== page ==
so I'm running a half wave RL rectifier in simulink. I don't have much knowledge. May I know what affect the peak current in the half wave rectifier circuit (the theory behind it) and how do I increase it?

I'm using 240V RMS, 50Hz with 25ohm and 0.3H. Below is the waveform simulation of my circuit, I would like to increase the peak current so that it looks more visible

Orange - Current source Blue - Voltage source Yellow - Voltage output

Half Wave RL Rectifier circuit

Half wave RL rectifier waveform


1 Answer 1


The DC resistance of any coil, L is called DCR. This limits the current according to Ohm's Law. I=V(R)/R.

The impedance of a coil L+DCR is Z(ω)=DCR+ωL

Thus for a voltage source V(ω), Ohm's Law may be applied to complex impedance here.

  • I(ω)=V(ω)/Z(ω) for ω=2πf

Current rectification with a diode causes a rapid discontinuity with V=LdI/dt if there is no capacitance. What is not shown on schematics, that ought to be , are component non ideal critical parameters like capacitance in the diode. When the diode is "OFF" it has a voltage controlled capacitance and leakage resistance. Thus when in series between a voltage source and ground , they appear to be a parallel resonant circuit.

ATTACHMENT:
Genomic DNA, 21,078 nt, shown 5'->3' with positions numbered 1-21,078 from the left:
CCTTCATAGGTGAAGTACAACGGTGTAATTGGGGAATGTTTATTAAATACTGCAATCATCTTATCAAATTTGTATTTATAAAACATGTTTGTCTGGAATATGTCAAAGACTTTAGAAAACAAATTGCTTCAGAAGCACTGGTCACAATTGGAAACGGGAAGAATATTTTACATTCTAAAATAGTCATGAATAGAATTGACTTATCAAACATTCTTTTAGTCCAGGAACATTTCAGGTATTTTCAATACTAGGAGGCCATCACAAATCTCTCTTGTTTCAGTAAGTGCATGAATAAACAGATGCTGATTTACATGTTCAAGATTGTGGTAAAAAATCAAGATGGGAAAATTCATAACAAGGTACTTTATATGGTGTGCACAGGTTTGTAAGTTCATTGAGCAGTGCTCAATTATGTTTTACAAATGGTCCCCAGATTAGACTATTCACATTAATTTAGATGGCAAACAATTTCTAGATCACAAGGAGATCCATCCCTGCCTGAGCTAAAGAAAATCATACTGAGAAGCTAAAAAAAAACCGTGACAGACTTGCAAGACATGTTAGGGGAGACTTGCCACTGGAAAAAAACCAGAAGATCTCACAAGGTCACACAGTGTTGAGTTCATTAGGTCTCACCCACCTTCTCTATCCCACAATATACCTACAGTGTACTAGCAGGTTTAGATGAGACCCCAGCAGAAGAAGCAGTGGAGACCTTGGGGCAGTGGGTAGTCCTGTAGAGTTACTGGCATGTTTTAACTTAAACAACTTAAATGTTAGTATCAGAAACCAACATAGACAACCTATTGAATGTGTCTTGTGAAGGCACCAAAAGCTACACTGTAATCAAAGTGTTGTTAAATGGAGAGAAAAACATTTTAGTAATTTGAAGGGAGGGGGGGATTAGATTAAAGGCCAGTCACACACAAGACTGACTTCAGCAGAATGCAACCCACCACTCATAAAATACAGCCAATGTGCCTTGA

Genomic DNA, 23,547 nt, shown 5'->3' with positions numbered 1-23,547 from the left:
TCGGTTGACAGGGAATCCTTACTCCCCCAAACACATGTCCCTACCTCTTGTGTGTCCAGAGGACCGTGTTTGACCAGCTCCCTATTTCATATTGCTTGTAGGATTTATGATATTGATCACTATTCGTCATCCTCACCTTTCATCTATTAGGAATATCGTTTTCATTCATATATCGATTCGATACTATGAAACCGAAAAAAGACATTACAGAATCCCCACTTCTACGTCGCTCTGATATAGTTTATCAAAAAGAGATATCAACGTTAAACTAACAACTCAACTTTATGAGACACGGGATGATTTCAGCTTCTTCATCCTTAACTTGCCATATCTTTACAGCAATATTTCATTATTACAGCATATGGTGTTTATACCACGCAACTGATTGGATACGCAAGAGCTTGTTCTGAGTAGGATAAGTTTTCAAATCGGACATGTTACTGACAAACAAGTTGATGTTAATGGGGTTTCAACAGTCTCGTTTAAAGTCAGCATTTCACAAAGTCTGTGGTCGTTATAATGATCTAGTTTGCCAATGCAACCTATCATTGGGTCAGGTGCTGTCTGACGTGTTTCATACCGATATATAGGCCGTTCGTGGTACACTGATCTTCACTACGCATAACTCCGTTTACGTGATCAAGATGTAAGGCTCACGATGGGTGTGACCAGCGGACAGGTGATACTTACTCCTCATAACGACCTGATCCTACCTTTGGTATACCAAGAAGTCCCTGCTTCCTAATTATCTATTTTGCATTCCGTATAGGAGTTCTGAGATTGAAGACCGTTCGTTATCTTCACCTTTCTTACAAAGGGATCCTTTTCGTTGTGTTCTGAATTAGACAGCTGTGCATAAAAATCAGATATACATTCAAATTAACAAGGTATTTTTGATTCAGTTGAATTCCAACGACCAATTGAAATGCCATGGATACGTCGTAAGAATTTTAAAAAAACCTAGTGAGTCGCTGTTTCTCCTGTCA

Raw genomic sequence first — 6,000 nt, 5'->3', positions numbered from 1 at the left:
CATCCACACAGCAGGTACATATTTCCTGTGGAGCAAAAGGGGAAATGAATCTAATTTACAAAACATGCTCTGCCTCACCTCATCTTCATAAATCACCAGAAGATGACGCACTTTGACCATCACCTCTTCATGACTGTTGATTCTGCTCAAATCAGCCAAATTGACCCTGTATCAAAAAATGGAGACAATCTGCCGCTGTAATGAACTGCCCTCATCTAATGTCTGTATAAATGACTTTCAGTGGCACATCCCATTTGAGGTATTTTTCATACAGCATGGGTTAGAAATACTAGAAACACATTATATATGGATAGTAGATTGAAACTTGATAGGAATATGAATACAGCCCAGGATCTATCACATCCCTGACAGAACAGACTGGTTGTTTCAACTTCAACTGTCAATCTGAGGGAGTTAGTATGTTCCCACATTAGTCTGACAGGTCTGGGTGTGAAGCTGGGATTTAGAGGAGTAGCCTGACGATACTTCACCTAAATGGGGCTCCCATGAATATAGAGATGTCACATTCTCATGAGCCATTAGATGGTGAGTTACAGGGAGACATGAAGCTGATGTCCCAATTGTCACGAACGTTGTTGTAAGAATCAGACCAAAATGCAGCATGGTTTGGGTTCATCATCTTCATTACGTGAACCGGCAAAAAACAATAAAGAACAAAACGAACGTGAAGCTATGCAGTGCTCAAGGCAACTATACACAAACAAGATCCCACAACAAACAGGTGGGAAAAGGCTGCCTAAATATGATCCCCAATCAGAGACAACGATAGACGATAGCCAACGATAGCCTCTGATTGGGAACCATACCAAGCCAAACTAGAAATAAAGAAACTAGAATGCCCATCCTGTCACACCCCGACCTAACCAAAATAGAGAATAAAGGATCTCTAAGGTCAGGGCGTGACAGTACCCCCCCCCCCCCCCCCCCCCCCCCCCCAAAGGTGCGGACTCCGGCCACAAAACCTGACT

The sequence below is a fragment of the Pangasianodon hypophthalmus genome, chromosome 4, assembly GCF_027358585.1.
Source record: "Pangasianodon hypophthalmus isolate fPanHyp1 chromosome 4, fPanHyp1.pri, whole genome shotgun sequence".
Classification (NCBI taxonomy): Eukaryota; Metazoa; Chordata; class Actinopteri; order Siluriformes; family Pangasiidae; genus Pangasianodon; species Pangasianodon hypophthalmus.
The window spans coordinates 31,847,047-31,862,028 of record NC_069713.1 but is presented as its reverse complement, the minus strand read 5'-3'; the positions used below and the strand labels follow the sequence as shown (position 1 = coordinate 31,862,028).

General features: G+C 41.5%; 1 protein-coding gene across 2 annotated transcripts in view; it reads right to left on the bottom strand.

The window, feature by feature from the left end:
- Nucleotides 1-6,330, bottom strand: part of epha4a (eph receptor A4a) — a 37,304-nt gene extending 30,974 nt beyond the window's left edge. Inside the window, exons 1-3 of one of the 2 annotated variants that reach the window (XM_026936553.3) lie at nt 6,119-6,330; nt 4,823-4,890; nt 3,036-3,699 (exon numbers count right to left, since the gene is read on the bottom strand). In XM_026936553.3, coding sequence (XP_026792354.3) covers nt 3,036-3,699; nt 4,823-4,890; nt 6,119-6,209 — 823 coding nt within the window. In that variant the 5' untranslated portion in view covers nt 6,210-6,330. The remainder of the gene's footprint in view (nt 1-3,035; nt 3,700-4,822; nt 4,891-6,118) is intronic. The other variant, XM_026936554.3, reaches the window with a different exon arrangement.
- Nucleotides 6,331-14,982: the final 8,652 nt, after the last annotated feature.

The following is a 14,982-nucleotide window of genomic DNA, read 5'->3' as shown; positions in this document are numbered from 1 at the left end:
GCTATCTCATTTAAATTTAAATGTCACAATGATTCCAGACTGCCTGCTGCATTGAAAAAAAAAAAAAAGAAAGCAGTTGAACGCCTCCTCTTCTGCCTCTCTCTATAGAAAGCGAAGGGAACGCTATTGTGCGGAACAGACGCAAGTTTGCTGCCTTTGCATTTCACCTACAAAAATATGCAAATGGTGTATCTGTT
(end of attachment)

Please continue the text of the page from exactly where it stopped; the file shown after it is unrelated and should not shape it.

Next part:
See simulation below;

enter image description here

Max C is when diode voltage rated at V = 0 then reduces in a log function of -ve voltage. I'll leave that for another question as it is not simulated in the above power diode. Also know that the larger the area/gap and power rating of the diode, the larger the capacitance. This is also true of FETs but due to physical semi. differences is only consistent within the same family. Thus RdsOn Coss =T is a figure of merit.

Notice that the left plot shows a cutoff voltage is extended past zero crossing because of the phase lag in the L/R=T time constant relative to 1/f. The right plot shows the voltage and current just for the resistor.

If you looked up the datasheet for C(0v) of a diode, you can estimate the off-state resonant frequency from \$ω=\sqrt{\dfrac{1}{LC}}\$


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